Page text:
Research: In the beginning...

Last updated: Friday, March 24, 2017

Perhaps the 'ultimate' in problem solving is to conduct your own research: you have a question and want an answer, so you undertake a study to find out. Most hospital pharmacists who undertake research tend to investigate pharmacy practice and service developments. This kind of research seeks to understand how the pharmacist's knowledge and skills should best be used to meet the needs of patients, and their impact upon care. Here are some typical examples:

  • Do ward managers know about the on-call pharmacist service, what it's for, and how to access it?
  • How can pharmacy staff detect and manage risks to patients arising from an e-prescribing system?
  • What do inpatients most want to know about a newly-prescribed medicine when counselled by a pharmacist?
  • Does a pharmacist-run anticoagulant clinic reduce the risk of raised INRs and bleeding?
  • What's the best way to train band 6 pharmacists to perform medicines reconciliation?

There are many reasons why research might be needed, and often they are inter-related. Some examples are shown in the diagram below.


Research vs audit vs service evaluation

The objective of research is to generate new knowledge; the findings can be used as generalisable evidence to define what should happen in practice. Audit, on the other hand, is concerned with investigating whether a service meets a defined standard: it usually compares actual practice with an authoritative guideline.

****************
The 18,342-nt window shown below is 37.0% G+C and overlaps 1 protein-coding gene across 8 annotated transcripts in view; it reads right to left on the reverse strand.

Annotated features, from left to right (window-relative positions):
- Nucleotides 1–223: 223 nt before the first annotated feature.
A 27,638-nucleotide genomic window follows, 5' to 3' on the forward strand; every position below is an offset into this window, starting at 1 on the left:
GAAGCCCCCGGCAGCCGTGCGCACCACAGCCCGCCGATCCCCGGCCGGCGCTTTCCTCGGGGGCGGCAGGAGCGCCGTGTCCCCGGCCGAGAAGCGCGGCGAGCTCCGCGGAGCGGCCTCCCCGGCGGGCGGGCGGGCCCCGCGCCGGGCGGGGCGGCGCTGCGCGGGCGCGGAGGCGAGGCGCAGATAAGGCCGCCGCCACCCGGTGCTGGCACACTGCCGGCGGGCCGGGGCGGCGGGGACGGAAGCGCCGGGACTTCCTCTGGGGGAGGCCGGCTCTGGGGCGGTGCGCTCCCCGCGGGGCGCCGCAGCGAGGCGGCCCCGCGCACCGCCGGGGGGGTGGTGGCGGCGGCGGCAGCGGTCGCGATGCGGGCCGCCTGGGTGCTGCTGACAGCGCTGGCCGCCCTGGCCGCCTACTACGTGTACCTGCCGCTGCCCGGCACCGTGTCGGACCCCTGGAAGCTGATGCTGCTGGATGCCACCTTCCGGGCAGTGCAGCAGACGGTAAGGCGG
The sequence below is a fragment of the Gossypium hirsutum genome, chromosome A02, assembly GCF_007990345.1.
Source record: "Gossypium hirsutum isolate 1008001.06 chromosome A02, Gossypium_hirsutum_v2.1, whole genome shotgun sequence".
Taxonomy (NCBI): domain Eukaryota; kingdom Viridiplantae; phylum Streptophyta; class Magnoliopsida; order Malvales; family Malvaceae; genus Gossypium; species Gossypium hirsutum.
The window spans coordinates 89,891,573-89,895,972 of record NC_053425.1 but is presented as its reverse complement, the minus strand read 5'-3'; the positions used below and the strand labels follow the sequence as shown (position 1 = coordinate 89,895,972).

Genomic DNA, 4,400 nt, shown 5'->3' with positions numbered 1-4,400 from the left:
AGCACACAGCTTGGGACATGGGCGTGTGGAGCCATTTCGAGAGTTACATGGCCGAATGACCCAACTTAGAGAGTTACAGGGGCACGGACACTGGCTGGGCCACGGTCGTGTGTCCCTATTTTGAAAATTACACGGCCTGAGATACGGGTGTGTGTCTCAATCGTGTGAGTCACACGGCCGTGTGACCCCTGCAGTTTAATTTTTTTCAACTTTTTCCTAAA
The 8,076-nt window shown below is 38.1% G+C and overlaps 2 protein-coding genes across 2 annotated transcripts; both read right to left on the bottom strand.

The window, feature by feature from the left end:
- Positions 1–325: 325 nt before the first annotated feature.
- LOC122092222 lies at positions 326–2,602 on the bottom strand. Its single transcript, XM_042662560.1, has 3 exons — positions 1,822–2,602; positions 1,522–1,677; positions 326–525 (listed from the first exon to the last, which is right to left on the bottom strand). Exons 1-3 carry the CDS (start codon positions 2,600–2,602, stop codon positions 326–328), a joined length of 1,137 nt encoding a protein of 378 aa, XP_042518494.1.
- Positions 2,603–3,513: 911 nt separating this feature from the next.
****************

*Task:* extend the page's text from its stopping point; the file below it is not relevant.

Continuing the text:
A helpful quote that summarises this difference: "Research is concerned with discovering the right thing to do; audit is ensuring it is done right" (Smith, R. 1992, Audit & Research, BMJ, 305:905-6).

Audit requires some of the same skills as research, and is a good place to start as it can throw up research questions. The table below offers some examples of each type of project.


In addition, there are also service evaluation projects where you might be asking patients or staff what they think of a specific local service using a questionnaire. These investigations are often not considered to be 'research' from the NHS point of view because the results are only applicable to the specific service under scrutiny – they are not generalisable. For example, you might ask patients to complete a questionnaire assessing their experiences of using your outpatient pharmacy.

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